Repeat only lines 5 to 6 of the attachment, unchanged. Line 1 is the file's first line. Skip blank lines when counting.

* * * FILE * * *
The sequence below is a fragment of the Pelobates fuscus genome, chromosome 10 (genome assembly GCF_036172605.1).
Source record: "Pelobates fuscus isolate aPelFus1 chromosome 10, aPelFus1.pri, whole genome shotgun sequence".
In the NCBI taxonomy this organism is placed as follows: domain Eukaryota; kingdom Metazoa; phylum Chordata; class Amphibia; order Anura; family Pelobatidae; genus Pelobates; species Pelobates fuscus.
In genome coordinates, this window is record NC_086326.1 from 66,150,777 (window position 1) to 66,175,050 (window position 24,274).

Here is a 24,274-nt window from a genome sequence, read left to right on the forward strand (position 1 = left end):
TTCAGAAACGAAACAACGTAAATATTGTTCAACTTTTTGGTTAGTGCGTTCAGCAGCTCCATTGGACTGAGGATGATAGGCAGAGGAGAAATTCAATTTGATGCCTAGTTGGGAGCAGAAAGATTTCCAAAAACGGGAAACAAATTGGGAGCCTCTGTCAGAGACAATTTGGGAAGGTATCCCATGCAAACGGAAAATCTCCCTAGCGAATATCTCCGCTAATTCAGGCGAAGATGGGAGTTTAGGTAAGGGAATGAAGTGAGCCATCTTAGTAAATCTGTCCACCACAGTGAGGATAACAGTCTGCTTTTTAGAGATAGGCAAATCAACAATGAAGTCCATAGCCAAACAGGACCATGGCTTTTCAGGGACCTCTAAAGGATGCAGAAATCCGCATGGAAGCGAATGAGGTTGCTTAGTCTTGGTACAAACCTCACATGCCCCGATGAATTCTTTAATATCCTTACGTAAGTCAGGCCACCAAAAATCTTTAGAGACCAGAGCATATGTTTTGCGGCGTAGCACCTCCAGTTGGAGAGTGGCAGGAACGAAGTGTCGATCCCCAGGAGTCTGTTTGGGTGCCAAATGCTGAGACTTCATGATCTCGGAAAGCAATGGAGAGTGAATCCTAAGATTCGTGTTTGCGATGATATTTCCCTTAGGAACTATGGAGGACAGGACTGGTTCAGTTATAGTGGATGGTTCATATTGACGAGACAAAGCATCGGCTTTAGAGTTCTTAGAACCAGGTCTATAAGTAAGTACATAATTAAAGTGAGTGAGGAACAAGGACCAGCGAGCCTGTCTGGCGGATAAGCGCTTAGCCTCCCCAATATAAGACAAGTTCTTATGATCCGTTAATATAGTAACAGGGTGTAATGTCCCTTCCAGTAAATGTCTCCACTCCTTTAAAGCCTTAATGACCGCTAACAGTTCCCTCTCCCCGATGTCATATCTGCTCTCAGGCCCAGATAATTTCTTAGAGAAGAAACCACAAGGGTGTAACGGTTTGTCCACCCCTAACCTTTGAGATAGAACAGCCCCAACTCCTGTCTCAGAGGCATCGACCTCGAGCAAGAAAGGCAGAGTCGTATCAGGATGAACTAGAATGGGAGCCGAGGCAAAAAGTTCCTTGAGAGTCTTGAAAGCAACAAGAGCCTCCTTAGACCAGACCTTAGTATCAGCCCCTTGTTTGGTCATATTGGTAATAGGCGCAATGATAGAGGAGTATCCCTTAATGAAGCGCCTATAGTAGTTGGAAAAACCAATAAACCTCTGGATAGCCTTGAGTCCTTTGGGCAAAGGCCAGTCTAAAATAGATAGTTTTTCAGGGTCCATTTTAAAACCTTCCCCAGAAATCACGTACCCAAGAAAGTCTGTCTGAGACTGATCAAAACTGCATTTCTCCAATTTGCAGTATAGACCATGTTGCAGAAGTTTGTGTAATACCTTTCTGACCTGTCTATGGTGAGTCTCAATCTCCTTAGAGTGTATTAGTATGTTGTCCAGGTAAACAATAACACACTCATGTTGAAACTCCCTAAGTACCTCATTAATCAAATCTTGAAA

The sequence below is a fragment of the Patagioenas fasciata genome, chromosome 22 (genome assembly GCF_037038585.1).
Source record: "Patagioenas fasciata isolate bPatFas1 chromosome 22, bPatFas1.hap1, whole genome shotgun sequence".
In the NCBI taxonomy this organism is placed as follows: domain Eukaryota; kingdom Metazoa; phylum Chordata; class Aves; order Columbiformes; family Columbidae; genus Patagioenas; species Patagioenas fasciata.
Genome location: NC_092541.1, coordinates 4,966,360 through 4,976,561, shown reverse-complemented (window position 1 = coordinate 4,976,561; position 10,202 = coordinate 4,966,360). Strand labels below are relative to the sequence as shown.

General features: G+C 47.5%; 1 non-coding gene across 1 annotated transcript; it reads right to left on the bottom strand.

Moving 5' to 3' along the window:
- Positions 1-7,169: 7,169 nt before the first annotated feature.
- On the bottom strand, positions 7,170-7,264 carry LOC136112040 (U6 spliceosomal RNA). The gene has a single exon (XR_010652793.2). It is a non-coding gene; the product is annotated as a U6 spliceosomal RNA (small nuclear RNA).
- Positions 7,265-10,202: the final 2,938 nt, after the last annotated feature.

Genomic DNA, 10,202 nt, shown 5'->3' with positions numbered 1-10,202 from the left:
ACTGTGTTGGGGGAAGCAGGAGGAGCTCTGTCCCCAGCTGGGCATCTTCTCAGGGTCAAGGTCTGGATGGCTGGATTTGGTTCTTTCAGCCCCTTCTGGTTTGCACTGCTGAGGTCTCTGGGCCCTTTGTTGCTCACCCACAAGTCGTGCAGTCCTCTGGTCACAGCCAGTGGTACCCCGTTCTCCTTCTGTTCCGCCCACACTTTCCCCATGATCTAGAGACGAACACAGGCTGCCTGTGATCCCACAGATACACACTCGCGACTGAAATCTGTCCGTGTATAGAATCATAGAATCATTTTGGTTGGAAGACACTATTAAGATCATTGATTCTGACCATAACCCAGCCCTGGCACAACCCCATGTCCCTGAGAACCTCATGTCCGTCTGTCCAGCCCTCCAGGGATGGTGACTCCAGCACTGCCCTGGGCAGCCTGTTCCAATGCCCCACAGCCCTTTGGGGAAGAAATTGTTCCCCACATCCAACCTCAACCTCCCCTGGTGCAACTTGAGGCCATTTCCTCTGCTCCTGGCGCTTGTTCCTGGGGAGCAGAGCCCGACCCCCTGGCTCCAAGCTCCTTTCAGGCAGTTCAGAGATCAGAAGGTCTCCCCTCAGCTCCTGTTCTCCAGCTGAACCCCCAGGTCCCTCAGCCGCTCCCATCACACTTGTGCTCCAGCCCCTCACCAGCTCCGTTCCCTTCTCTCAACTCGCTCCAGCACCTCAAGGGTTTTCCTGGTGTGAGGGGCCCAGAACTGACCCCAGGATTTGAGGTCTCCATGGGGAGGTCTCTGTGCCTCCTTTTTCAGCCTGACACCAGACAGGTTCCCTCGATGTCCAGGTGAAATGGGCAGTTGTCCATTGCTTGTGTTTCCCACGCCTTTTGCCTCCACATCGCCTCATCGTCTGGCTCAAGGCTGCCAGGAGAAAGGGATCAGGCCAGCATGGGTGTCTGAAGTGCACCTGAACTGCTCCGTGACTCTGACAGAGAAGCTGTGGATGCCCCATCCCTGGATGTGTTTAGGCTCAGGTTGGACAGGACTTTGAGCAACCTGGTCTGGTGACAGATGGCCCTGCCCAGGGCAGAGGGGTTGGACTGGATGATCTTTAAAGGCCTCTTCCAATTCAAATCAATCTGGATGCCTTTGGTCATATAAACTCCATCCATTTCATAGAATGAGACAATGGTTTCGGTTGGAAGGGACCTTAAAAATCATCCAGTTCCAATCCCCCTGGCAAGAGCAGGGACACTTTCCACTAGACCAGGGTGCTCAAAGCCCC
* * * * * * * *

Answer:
Here is a 24,274-nt window from a genome sequence, read left to right on the forward strand (position 1 = left end):
TTCAGAAACGAAACAACGTAAATATTGTTCAACTTTTTGGTTAGTGCGTTCAGCAGCTCCATTGGACTGAGGATGATAGGCAGAGGAGAAATTCAATTTGATGCCTAGTTGGGAGCAGAAAGATTTCCAAAAACGGGAAACAAATTGGGAGCCTCTGTCAGAGACAATTTGGGAAGGTATCCCATGCAAACGGAAAATCTCCCTAGCGAATATCTCCGCTAATTCAGGCGAAGATGGGAGTTTAGGTAAGGGAATGAAGTGAGCCATCTTAGTAAATCTGTCCACCACAGTGAGGATAACAGTCTGCTTTTTAGAGATAGGCAAATCAACAATGAAGTCCATAGCCAAACAGGACCATGGCTTTTCAGGGACCTCTAAAGGATGCAGAAATCCGCATGGAAGCGAATGAGGTTGCTTAGTCTTGGTACAAACCTCACATGCCCCGATGAATTCTTTAATATCCTTACGTAAGTCAGGCCACCAAAAATCTTTAGAGACCAGAGCATATGTTTTGCGGCGTAGCACCTCCAGTTGGAGAGTGGCAGGAACGAAGTGTCGATCCCCAGGAGTCTGTTTGGGTGCCAAATGCTGAGACTTCATGATCTCGGAAAGCAATGGAGAGTGAATCCTAAGATTCGTGTTTGCGATGATATTTCCCTTAGGAACTATGGAGGACAGGACTGGTTCAGTTATAGTGGATGGTTCATATTGACGAGACAAAGCATCGGCTTTAGAGTTCTTAGAACCAGGTCTATAAGTAAGTACATAATTAAAGTGAGTGAGGAACAAGGACCAGCGAGCCTGTCTGGCGGATAAGCGCTTAGCCTCCCCAATATAAGACAAGTTCTTATGATCCGTTAATATAGTAACAGGGTGTAATGTCCCTTCCAGTAAATGTCTCCACTCCTTTAAAGCCTTAATGACCGCTAACAGTTCCCTCTCCCCGATGTCATATCTGCTCTCAGGCCCAGATAATTTCTTAGAGAAGAAACCACAAGGGTGTAACGGTTTGTCCACCCCTAACCTTTGAGATAGAACAGCCCCAACTCCTGTCTCAGAGGCATCGACCTCGAGCAAGAAAGGCAGAGTCGTATCAGGATGAACTAGAATGGGAGCCGAGGCAAAAAGTTCCTTGAGAGTCTTGAAAGCAACAAGAGCCTCCTTAGACCAGACCTTAGTATCAGCCCCTTGTTTGGTCATATTGGTAATAGGCGCAATGATAGAGGAGTATCCCTTAATGAAGCGCCTATAGTAGTTGGAAAAACCAATAAACCTCTGGATAGCCTTGAGTCCTTTGGGCAAAGGCCAGTCTAAAATAGATAGTTTTTCAGGGTCCATTTTAAAACCTTCCCCAGAAATCACGTACCCAAGAAAGTCTGTCTGAGACTGATCAAAACTGCATTTCTCCAATTTGCAGTATAGACCATGTTGCAGAAGTTTGTGTAATACCTTTCTGACCTGTCTATGGTGAGTCTCAATCTCCTTAGAGTGTATTAGTATGTTGTCCAGGTAAACAATAACACACTCATGTTGAAACTCCCTAAGTACCTCATTAATCAAATCTTGAAA